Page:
Friday, December 26, 2008

old school does not rule

Tonight I got contacted by an old friend whose wife makes hand crafted jewelry and is trying to sell it online. "How do I get in the top of the Google search results?" I explained the basics about how Google ranks sites and pointed them to the concept of Search Engine Optimization. But when I tried to give them my real advice, I hit a brick wall.
"Do the easy SEO stuff, but I would not waste a lot of time trying to game the system. With handcrafted articles, you would do better to have her focus on some social media sites, become active and develop a network of people who know her, like her art and spread the link with their friends".
I got a blank silence on the other end of the phone. "So I could use a really obscure keyword and then use it to test when the Google spider has revisited the site and see what changes with my rank, right?".
We went back and forth like this for several rounds, slight variation on the words, but the same underlying meaning. No matter what I said, he was convinced that the only way to be successful was to get highly ranked on Google.
I finally caved. "You could always pay to have your site in the top listing...."
"Yeah, I think that is a little beyond what we want to do."
I did not have the heart to tell him that Adwords was not necessarily as expensive as he thought.
"well, I wish you luck and hope some of this was useful..."

How do you convince people of the value of social media without them living it first hand??

Sunday, December 21, 2008

Not your father's email...

I love email. There is no denying it. The first time I discovered email (back in the 80's...) I can remember a rush of electricity running through me. "the delivery time just went to zero" I remember thinking. "And I can CC: people... it is like a private bulletin board". You can imagine how long I laughed when my daughter recently looked at me and said "Mom, email is dead- no one reads email anymore". I tried to explain to her that I processed several hundred emails each day, there is NO way this is going away. Then I stopped and wondered if the people who used carbon paper on a daily basis felt the same way once upon a time. Was it possible that I was buried so deeply in my habits that I was not seeing a coming change in usage? I decided to take a moment, step back with an open mind and pay attention to how the teenagers around me were communicating electronically. Here are some of the insights I have gathered about our future workforce:

1) All electronic communication is one-on-one. Some communication is private and some is personal, but it is all on a one to one basis. I saw this first hand recently when I was drafting my 14 year old to assist with getting comments on an article in the HP Magic Contest on Chris Pirillo's site. I asked her to contact her friends on Facebook and ask them to read and comment on the article. When I tackled this task, I wrote one message, CC'd it to any of my friends on Facebook and hit send. When she tackled this task, she typed up a message and sent it to one friend. Then she typed something slightly different and typed it to another. Then she typed a new message and sent it to another friend. Then she typed... you get the picture. I asked her what the HECK she was doing.. which led me to observation number two.

2) Only spammers CC: people. Laugh all you want at the naivete in this statement. I had to bite my tongue to keep from laughing. Who in business today does not CC: ( or even BCC:) people on a daily (hourly??) basis? Once you stop laughing, stop and think about this. If an entire age group of people think and believe a certain way, isn't it likely to come true in the future? This is not just a misunderstanding of email, this is a philosophical stance being taken by a generation. What they believe and act on is the idea that all communication, even electronic communications, are personal interactions.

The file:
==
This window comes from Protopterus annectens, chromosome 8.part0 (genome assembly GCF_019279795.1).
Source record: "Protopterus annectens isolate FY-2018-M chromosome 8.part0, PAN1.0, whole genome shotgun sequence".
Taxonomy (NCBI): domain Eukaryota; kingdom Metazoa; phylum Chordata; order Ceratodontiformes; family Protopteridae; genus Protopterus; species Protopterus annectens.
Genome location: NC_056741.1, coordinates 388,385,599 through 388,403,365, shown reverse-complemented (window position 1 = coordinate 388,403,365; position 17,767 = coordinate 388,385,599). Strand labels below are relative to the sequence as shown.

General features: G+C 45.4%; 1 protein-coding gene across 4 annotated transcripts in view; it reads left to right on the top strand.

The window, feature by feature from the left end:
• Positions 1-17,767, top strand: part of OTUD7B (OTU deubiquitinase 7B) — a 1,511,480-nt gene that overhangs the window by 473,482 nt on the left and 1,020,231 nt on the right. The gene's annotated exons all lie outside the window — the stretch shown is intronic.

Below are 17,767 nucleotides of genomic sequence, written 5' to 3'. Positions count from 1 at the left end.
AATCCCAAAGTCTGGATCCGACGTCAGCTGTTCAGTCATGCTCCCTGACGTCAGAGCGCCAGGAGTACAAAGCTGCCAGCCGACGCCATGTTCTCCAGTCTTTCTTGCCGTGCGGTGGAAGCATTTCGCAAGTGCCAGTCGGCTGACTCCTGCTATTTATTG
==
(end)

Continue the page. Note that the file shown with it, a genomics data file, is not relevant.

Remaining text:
3)Messaging is ubiquitous, not a separate application. Email as an entity does not really exist. There is just the concept of messaging. Sometimes you send a private ( or public) message on Facebook, or MySpace. Or maybe you send a message in Flickr,, or from within a game you are playing. It might just be a text message on your cell phone. The concept of opening up a new application or web page JUST to do email is beyond silly (the actual term was "ridiculous") to the upcoming generation.

I have to admit that I am still struggling to imagine my life without gmail or Outlook or Thunderbird, but if I am honest, I have to admit that a change is coming. This is a topic that will continue to watch and discuss with the teens who cross my path- and I will be writing more on this in the near future. In the meantime, I have to admit that although my business usage of an email application has not changed, my personal use of email has become more and more limited- more an more of my one on one communication in my personal life takes place on facebook or twitter or through blog coments and not via email.

Is your email usage changing? What would your digital life look like without an email application ??

Saturday, December 20, 2008

The Second Literacy

Although the invention of the movable type printing press by Gutenberg in 1440 is often quoted as the reason for the growth of literacy, it was not until hundreds of years later that reading and writing actually became common skills. The reason for this was the industrial revolution, which made printing cheap- and thus accessible to the masses.

Before this time, the "common man" relied on the "scholars" (usually the wealthy) in their towns to read for them. This meant that there was a small percentage of the population who were reading books and pamphlets of the time, interpreting them, and then telling the rest of the population what those words on the page meant. When cheap books became available, not everyone was happy about it. Those who had previously controlled ideas and influenced the masses with the interpretations that favored their point of view argued the "dangers" of teaching certain classes of people to read and write.